Despite COVID-19, Over 14.2m Passengers Travelled by Air in 2021

Despite COVID-19, Over 14.2m Passengers Travelled by Air in 2021

Chinedu Eze

Notwithstanding the restrictions and devastating effects of the coronavirus pandemic on the Nigerian economy, more than 14.2 million persons travelled by air in the country through domestic and international flights in 2021.

Records from the Nigeria Civil Aviation Authority (NCAA) showed that the number of passengers on inbound domestic flights were 5, 977, 927, while outbound domestic flights were 6, 072, 337, making a total of 12, 050, 264.

In the same period, inbound international flights carried 1, 086, 395 passengers and outbound international flights conveyed 1, 112, 884, making a total of 2, 199, 279. This made the total of both domestic and international passengers that were airlifted 14, 249, 543.

Apart from 2020, when there were no scheduled flight operations for about four months, the highest passenger traffic recorded in air travel in the past five years was in 2019, when passenger traffic rose to 17, 580, 023.

Details of the travel statistics obtained from NCAA also indicated that 27 international airlines operated 9, 673 flights with 3, 216 delays, 37 cancellations, 24 air/ramp returns, 18, 458 missing baggage and out of that number, 16, 978 baggage were later found. During the period under review also, there were 45 overbooked flights and denied boarding for international travel and 60 complaints about pilferage and discourtesy.

There were 105 complaints, out of which 60 cases were resolved.

In terms of domestic airlines, there were 10 airlines, which operated 74, 537, 42 flights. Also, there were 328, 542 flight cancellations, 110 air/ramp returns and 1, 086 delayed flights. Similarly, there were also 1, 086 delayed/missing bags. The number of baggage recovered were 1, 082 and over booking was 27, while pilferage, 281, complaints 308 and resolved cases, 227.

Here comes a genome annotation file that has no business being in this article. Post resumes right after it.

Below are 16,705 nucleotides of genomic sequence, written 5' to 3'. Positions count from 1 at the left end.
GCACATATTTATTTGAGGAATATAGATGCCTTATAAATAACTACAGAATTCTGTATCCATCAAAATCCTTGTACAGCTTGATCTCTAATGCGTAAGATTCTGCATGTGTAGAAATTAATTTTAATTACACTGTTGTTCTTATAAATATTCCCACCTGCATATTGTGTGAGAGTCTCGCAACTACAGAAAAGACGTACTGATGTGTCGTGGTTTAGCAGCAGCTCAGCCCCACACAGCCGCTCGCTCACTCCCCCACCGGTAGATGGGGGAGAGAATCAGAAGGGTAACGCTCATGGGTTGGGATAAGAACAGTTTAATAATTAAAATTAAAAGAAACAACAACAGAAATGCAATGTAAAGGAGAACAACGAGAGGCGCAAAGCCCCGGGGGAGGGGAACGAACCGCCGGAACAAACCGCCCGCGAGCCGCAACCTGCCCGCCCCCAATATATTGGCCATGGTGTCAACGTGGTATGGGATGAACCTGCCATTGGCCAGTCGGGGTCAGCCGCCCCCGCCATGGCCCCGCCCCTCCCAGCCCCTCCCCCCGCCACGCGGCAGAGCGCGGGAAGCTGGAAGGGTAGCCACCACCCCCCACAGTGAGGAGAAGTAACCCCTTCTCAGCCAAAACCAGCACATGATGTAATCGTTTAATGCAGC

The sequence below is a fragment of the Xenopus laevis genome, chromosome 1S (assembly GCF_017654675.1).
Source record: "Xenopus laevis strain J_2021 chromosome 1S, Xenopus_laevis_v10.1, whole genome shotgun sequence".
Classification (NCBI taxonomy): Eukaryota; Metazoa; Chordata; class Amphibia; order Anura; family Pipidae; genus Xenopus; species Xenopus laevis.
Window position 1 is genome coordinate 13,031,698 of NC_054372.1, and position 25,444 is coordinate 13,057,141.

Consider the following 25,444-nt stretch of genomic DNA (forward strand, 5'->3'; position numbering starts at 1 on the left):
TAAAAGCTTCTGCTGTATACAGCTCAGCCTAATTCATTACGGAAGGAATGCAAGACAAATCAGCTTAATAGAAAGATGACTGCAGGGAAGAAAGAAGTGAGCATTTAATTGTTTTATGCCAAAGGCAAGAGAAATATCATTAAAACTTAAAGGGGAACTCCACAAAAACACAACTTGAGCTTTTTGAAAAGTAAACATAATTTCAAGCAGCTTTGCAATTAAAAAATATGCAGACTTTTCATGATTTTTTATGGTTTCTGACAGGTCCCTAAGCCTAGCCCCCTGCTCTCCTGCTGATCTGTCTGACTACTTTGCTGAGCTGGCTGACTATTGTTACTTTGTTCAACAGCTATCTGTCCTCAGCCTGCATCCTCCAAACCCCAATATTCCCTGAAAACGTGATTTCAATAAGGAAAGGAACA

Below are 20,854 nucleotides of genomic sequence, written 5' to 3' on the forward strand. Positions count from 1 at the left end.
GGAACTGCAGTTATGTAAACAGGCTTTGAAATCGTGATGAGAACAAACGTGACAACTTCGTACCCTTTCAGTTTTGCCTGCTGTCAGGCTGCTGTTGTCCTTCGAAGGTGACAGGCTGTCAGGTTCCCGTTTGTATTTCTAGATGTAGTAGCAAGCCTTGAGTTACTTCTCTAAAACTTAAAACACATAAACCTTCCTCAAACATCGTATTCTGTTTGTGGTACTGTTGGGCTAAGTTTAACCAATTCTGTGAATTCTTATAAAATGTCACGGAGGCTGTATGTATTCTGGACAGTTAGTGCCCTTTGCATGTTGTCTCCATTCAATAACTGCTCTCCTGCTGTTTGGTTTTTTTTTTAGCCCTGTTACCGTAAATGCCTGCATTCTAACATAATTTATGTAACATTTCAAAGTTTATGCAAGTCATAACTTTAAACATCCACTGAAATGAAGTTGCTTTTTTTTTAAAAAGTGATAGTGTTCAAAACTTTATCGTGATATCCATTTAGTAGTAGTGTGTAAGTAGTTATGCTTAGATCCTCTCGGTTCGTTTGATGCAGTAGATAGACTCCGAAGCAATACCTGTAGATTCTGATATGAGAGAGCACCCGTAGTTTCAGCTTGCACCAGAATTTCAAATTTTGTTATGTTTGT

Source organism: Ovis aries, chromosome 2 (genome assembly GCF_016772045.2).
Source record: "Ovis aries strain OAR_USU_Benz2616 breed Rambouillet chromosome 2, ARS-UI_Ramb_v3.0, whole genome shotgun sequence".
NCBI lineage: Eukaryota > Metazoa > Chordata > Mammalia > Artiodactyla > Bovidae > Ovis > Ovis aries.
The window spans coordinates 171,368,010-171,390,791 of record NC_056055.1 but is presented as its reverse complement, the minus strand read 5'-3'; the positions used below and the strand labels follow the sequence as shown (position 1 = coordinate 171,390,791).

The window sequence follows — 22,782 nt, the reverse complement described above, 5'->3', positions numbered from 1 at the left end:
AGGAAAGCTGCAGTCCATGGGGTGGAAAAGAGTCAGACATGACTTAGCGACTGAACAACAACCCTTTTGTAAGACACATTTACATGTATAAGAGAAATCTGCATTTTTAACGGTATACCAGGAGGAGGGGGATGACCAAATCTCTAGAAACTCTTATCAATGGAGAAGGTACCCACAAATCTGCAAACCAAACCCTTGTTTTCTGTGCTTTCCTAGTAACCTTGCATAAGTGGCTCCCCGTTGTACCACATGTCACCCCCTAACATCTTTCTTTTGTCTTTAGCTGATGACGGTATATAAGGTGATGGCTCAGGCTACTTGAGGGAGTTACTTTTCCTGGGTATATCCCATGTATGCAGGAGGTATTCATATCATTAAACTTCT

Total number of flights operated by international airlines included African World Airlines, 1, 142; Air Cote D’Ivoire, 530; Air France, 255; Air Peace, 699; Asky Airline, 884; Azman Air, three; Badr Air, 47; British Airways, 584; Cronos Air, 130; Delta Airline, 350, and Egypt Air, 543.

Others were Emirates, 225; Ethiopian Airlines, 828; Kenya Airways, 721; KLM, 229; Lufthansa, 555; Middle East Airlines, 122; Qatar Airways, 679; Royal Air Maroc, 173; RwandAir, 310; Saudi Air, 24 and South Africa Airways, eight.

There were also TAAG Angola, 15; Tchad Air, 26; Turkish Airlines, 669, United Air Lines, 12 and Virgin Atlantic, 363.

Operated flights by domestic airlines were as follows: Aero Contractors, 6,937; Arik Air, 9, 024; Azman Air, 3, 921; Dana Air, 9,360; Overland, 2, 917 and Air Peace, 17, 861. Others were Max Air, 8,607; Ibom Air, 9, 551, United Nigeria Airlines, 6, 408 and Green Africa, 1, 092.

There were indications that flight delays had not abated, as records showed that despite passengers’ complaints, over 35 per cent of flights were delayed both on international and domestic flights.

Furthermore, the data revealed that flight delays from January to December 2021, showed that domestic airlines operating in Nigeria recorded 41, 398 cases of delayed flights.

Flight delays by airlines were as follows: Aero Contractors 3, 766 from 6, 973 flights; Arik Air, 5, 171 from 9, 024 flights; Azman Air, 2,494 from 3, 921 flights and Dana Air, 5,227 from 9, 360 flights.

Others were Overland Airways, 2, 441 from 2,917 flights; Air Peace, 9, 900 from 17, 861 flights; Max Air, 5, 212 from 8, 607 flights; Ibom Air, 2, 582 from 9, 551 flights, United Nigeria Airlines, 4, 063 from 6, 408 flights and Green Africa, 542 from 1, 092 flights.

Reacting to the passenger upsurge since the lockdown in early 2020, industry expert and Managing Director of Flights and Logistics Solutions Limited, Amos Akpan, told THISDAY that people were desperate to recover their businesses, their investments so there was rush travel and do business.

Akpan stated, “People came out to recover what they have lost or were losing. Airlines that rested their planes had to bring them out and put them in the air to make money.

“People had to go back to their businesses. Those who took loans have to service the loans. So, there was the need by the private sector and the government to kick-start the economy after the COVID-19 devastation.”

Travel expert and consultant, Ambassador Ikechi Uko, said there was global pressure for recovery, noting that domestic airlines recovered quickly because Nigeria had only one lockdown, so recovery was not interrupted by another lockdown.

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